The first of its kind analysis of tax return data has demonstrated the continuous growth of graduate incomes over the course of their careers and resilience in the aftermath of the global financial crisis.
The report found that, immediately upon graduation, the median income for Bachelor degree graduates was $51,200 in 2018. Median income for postgraduate degree graduates was 32 per cent higher at $67,500, while median income for sub-Bachelor degree graduates was 34 per cent lower at $33,800.
Graduates who are over the age of 30 were more likely to earn higher income than younger graduates, and Aboriginal and Torres Strait Islander graduates earned a 14 per cent greater median income compared to their non-Indigenous peers.
Universities Australia Chief Executive Catriona Jackson said the findings demonstrated the employment and income benefits of an Australian university education, especially during times of uncertainty.
“From Australian Bureau of Statistics data, we already know university graduates experience better employment outcomes compared to non-graduates. This analysis further demonstrates how a university qualification proved to be an important safety net during periods of economic uncertainty,” Ms Jackson said.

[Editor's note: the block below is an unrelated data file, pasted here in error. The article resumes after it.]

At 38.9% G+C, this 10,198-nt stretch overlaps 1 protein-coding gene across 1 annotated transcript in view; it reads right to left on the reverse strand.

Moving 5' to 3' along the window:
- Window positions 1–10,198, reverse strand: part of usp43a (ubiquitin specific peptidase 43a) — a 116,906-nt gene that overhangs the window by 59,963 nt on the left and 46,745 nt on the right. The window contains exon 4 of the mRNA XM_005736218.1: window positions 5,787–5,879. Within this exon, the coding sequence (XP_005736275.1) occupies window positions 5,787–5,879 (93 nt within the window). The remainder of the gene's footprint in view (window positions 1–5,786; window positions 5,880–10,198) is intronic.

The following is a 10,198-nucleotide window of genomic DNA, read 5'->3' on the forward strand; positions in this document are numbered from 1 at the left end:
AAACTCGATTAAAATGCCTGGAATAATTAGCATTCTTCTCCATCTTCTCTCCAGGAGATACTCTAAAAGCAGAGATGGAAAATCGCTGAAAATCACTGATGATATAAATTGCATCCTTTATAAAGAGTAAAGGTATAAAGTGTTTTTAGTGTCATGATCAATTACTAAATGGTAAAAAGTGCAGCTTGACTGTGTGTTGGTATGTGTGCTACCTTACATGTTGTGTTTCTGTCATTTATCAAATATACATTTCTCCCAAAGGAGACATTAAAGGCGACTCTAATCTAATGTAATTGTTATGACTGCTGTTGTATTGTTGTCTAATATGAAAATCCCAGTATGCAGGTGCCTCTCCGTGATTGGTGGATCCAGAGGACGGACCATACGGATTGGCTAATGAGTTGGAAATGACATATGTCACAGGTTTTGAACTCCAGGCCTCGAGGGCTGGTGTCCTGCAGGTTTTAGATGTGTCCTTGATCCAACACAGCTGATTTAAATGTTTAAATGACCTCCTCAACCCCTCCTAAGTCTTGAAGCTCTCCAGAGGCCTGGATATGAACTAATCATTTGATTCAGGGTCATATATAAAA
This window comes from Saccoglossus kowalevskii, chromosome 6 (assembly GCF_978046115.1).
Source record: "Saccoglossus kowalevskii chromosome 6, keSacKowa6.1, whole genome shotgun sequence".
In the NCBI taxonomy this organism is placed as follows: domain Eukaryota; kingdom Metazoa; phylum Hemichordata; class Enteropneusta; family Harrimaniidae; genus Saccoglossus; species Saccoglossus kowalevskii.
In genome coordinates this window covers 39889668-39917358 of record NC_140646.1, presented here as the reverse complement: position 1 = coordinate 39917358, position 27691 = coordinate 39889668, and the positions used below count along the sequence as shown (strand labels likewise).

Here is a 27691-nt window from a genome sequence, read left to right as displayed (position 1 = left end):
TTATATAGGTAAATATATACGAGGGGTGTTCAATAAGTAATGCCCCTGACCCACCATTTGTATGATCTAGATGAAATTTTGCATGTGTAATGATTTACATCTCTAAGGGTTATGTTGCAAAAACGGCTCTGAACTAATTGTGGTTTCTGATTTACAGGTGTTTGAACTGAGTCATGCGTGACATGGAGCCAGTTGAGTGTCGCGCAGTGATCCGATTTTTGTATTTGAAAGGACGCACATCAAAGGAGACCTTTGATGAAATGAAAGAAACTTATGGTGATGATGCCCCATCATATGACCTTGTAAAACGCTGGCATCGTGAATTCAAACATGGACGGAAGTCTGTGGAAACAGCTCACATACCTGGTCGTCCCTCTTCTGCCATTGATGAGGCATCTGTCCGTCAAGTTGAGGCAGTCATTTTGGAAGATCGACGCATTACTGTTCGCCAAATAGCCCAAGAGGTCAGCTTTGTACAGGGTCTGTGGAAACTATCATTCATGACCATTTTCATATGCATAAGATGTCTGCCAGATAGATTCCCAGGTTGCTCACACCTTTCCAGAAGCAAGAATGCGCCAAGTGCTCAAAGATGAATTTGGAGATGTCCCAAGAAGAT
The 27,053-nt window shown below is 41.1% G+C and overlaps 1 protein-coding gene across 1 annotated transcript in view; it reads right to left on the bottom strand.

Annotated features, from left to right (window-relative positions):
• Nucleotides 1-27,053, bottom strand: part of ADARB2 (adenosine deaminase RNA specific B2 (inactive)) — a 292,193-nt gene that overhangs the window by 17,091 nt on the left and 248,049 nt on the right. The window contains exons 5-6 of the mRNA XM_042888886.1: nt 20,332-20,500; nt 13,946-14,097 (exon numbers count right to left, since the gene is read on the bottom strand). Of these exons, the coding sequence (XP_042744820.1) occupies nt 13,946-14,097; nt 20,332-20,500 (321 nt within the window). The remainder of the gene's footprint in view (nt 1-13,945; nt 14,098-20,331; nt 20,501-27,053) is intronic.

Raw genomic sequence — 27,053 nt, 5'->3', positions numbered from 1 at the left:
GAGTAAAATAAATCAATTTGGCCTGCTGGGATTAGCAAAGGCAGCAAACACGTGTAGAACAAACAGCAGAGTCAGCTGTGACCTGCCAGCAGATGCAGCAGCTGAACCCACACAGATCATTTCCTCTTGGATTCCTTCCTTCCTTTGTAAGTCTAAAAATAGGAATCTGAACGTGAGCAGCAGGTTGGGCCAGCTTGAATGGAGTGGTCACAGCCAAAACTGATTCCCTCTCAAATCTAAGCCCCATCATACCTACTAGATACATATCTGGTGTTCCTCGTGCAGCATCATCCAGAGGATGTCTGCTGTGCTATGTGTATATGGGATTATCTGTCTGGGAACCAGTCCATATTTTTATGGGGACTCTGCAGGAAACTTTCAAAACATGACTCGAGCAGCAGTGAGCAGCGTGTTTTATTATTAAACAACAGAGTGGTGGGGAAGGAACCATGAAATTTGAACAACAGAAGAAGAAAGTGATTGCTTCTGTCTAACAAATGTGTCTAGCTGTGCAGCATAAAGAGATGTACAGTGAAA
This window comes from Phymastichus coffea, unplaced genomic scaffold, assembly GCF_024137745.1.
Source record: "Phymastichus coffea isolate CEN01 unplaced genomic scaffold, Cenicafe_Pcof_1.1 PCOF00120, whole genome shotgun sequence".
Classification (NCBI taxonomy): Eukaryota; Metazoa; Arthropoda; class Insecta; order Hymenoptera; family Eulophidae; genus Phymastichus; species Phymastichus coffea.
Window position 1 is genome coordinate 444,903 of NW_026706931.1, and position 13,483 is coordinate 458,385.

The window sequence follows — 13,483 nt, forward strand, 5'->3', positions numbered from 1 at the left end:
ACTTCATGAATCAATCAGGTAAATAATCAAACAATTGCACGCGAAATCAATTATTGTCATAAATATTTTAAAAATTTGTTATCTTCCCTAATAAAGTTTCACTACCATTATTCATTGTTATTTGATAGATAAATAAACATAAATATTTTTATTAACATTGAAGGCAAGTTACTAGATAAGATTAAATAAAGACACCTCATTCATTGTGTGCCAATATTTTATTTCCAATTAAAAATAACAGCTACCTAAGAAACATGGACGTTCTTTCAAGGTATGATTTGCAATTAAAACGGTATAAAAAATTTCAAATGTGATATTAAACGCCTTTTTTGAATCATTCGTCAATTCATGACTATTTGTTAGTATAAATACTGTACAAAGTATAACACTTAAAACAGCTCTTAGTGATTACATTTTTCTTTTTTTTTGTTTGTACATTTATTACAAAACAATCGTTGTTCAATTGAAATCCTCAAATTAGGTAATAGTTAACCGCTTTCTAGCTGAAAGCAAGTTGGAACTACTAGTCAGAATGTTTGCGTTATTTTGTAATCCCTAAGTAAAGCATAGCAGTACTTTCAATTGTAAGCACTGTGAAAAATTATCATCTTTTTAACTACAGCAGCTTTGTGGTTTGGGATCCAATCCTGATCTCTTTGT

“We can see that graduate income also made a reliable recovery in the years following the Global Financial Crisis.”
Those with a Bachelor degree experienced steady growth in their income over the decade following their graduation, with the median salary increasing by 88 per cent over the period.
DESE’s analysis found that, even as economic conditions change, university graduates were less likely to be unemployed than non-graduates during economic downturn and ultimately find a secure footing in the labour market in a matter of years following their graduation.
“While there are variances between different fields of study, at the end of the day university graduates make a significant and growing contribution to Australia’s workforce,” Ms Jackson said.
The analysis can be accessed on the Quality Indicators for Learning and Teaching website.